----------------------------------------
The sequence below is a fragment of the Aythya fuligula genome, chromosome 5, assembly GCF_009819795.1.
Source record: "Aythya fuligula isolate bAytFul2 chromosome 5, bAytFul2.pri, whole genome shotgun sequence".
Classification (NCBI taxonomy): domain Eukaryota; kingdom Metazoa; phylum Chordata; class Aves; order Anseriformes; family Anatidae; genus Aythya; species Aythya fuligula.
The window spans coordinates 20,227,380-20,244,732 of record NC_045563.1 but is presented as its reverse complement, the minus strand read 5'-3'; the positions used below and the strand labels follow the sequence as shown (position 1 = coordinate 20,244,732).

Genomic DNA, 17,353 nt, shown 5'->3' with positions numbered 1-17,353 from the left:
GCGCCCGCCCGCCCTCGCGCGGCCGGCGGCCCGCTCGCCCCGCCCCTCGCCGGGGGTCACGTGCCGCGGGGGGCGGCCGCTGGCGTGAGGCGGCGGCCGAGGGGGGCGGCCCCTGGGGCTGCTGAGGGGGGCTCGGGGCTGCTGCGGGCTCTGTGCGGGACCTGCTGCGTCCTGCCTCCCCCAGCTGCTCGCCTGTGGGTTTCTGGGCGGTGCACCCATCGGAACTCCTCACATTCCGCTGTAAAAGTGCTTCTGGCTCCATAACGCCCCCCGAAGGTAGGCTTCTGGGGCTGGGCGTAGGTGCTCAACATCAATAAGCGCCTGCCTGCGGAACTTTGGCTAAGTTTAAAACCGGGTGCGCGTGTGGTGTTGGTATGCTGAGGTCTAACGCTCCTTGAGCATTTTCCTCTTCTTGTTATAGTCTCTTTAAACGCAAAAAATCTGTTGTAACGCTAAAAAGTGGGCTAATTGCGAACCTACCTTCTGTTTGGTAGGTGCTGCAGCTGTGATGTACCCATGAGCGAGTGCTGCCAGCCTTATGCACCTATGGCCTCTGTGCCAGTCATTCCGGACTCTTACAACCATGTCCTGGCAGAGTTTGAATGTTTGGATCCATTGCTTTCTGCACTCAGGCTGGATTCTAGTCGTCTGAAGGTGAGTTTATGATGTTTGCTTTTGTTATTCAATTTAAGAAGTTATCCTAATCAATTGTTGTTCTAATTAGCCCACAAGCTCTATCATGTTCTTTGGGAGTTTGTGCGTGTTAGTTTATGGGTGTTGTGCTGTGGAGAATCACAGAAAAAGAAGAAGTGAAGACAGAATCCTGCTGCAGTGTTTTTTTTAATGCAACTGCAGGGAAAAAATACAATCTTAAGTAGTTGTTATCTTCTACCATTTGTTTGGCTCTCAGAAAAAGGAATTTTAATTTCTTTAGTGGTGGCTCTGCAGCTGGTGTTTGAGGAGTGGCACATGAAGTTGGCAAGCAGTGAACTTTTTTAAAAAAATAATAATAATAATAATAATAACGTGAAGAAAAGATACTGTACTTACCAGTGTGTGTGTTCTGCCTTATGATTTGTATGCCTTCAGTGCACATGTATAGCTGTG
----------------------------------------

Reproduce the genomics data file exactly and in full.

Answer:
The sequence below is a fragment of the Aythya fuligula genome, chromosome 5, assembly GCF_009819795.1.
Source record: "Aythya fuligula isolate bAytFul2 chromosome 5, bAytFul2.pri, whole genome shotgun sequence".
Classification (NCBI taxonomy): domain Eukaryota; kingdom Metazoa; phylum Chordata; class Aves; order Anseriformes; family Anatidae; genus Aythya; species Aythya fuligula.
The window spans coordinates 20,227,380-20,244,732 of record NC_045563.1 but is presented as its reverse complement, the minus strand read 5'-3'; the positions used below and the strand labels follow the sequence as shown (position 1 = coordinate 20,244,732).

Genomic DNA, 17,353 nt, shown 5'->3' with positions numbered 1-17,353 from the left:
GCGCCCGCCCGCCCTCGCGCGGCCGGCGGCCCGCTCGCCCCGCCCCTCGCCGGGGGTCACGTGCCGCGGGGGGCGGCCGCTGGCGTGAGGCGGCGGCCGAGGGGGGCGGCCCCTGGGGCTGCTGAGGGGGGCTCGGGGCTGCTGCGGGCTCTGTGCGGGACCTGCTGCGTCCTGCCTCCCCCAGCTGCTCGCCTGTGGGTTTCTGGGCGGTGCACCCATCGGAACTCCTCACATTCCGCTGTAAAAGTGCTTCTGGCTCCATAACGCCCCCCGAAGGTAGGCTTCTGGGGCTGGGCGTAGGTGCTCAACATCAATAAGCGCCTGCCTGCGGAACTTTGGCTAAGTTTAAAACCGGGTGCGCGTGTGGTGTTGGTATGCTGAGGTCTAACGCTCCTTGAGCATTTTCCTCTTCTTGTTATAGTCTCTTTAAACGCAAAAAATCTGTTGTAACGCTAAAAAGTGGGCTAATTGCGAACCTACCTTCTGTTTGGTAGGTGCTGCAGCTGTGATGTACCCATGAGCGAGTGCTGCCAGCCTTATGCACCTATGGCCTCTGTGCCAGTCATTCCGGACTCTTACAACCATGTCCTGGCAGAGTTTGAATGTTTGGATCCATTGCTTTCTGCACTCAGGCTGGATTCTAGTCGTCTGAAGGTGAGTTTATGATGTTTGCTTTTGTTATTCAATTTAAGAAGTTATCCTAATCAATTGTTGTTCTAATTAGCCCACAAGCTCTATCATGTTCTTTGGGAGTTTGTGCGTGTTAGTTTATGGGTGTTGTGCTGTGGAGAATCACAGAAAAAGAAGAAGTGAAGACAGAATCCTGCTGCAGTGTTTTTTTTAATGCAACTGCAGGGAAAAAATACAATCTTAAGTAGTTGTTATCTTCTACCATTTGTTTGGCTCTCAGAAAAAGGAATTTTAATTTCTTTAGTGGTGGCTCTGCAGCTGGTGTTTGAGGAGTGGCACATGAAGTTGGCAAGCAGTGAACTTTTTTAAAAAAATAATAATAATAATAATAATAACGTGAAGAAAAGATACTGTACTTACCAGTGTGTGTGTTCTGCCTTATGATTTGTATGCCTTCAGTGCACATGTATAGCTGTG